Why perfectionism is dangerous

I’m currently reading Brene Brown’s Daring Greatly: How the Courage to be Vulnerable Transforms the Way We Live, Parent and Lead. She has this to say about perfectionism:

Perfectionism is not the path that leads us to our gifts and to our sense of purpose; it’s the hazardous detour.

She goes on to say that perfectionism and striving for excellence are two different things (true), it’s not self-improvement or the key to success, and it’s not a way to avoid shame (rather, it’s a form of shame). Perfectionism is, she continues, self-destructive, addictive, and it sets people up on a dangerous cycle of shame and self-blame.

Phew!

I can relate to this more than I want to admit. But I feel I need to admit this and finally put this part of me to rest.

I’ve struggled with perfectionism my whole life, thanks to years of good grades, being a ‘good girl’, and being praised for being a good student.

There’s nothing wrong with that per se – it’s how I internalised it that’s the problem. See, at heart, I’ve always been a people pleaser. And an approval seeker. It feels good, doesn’t it, when someone praises you. But for me, I often equated what I accomplished and how well I did it with who I was – that is, I am what I achieve.

Back in high school, I was a skinny, short teenager. I felt invisible among my curvier or prettier friends (in my mind). I felt invisible even with my mother and sister (Mum was young and men and boys looked and I didn’t miss it).

Boys would come to me to ask how they could get my friend, one in particular, to notice them. It pissed me off, but I went on helping. Being nice.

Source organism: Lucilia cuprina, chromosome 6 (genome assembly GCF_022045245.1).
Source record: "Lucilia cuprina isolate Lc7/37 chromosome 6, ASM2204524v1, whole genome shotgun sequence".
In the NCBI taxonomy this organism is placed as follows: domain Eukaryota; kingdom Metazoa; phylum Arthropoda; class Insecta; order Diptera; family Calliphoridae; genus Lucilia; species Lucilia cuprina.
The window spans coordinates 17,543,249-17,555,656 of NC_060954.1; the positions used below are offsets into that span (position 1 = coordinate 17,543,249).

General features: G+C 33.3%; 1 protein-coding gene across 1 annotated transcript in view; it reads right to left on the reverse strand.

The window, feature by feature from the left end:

I wanted to be seen, not just as the smart wing-woman. Click To Tweet

And so I did something stupid. I watched another, incredibly high-achieving, smart popular girl, get thinner and thinner, and noticed all the attention she got from worried friends. Everyone noticed. Everyone worried.

And so I ate less. I skipped breakfast, threw out my lunch and tipped out portions of my dinner when I could. I never quite got to throwing up – I tried once and couldn’t go through with it. I was a tiny 42kg in Year 11 and 12. Mum watched me, as we had someone else in our lives with anorexia, but this would be news to her.

No one said anything at school. Who knows if they noticed. They were too busy noticing the popular girl (who I’m pleased to say, is a successful doctor these days – as well as an amazing cook, judging by her Insta feed).

I know I’m lucky. I stopped myself from going too far down this road (I loved hot chips and potato scallops too much to give up food) and realised how stupid I was being.

But my need for perfection continued.

I’d rewrite a whole page of an essay if I made a mistake in my handwriting. It didn’t matter if I was on the last line. I’d worked hard to have good handwriting (in my primary school days my goal was to get a gold star for my handwriting and it crushed me when I got silver or coloured stars, or worse, no star at all.)

When my children were born, I didn’t sleep when they did. No, I cleaned and cooked and made sure the house was as close to spotless as I could get it. To all onlookers, I had this motherhood thing down pat – my house was tidy, my kids had manners, they had good, home-cooked food, they were provided with plenty of stimulating activities at home (I was a family day care mum and we had programmes!), they were well-adjusted, and I always seemed to be coping just fine (well, perhaps that man who caught me loudly berating the kids in the car didn’t think so).

Yeah.

It must have worked because I was told I had this “vibe” of having it all together down pat so well, that this woman felt jealous and embarrassed about her own mothering. What the? I hate to think of all the times I put off playing with my kids because I was cleaning.

For years, I never went out sans make-up or neat hair (and that caused me many a drama, especially in humid weather). I’d wipe off make-up if it didn’t look right, thinking I looked ugly. I always compared my looks to my sister and mother.

Hard not to when a female family member made comments about my then lack of bosom when she saw me (I didn’t fit the German mould, in her eyes) – one time she said, ‘I’m glad you have finally put on a little weight. You used to look ugly.’ Oh yeah, appearance mattered.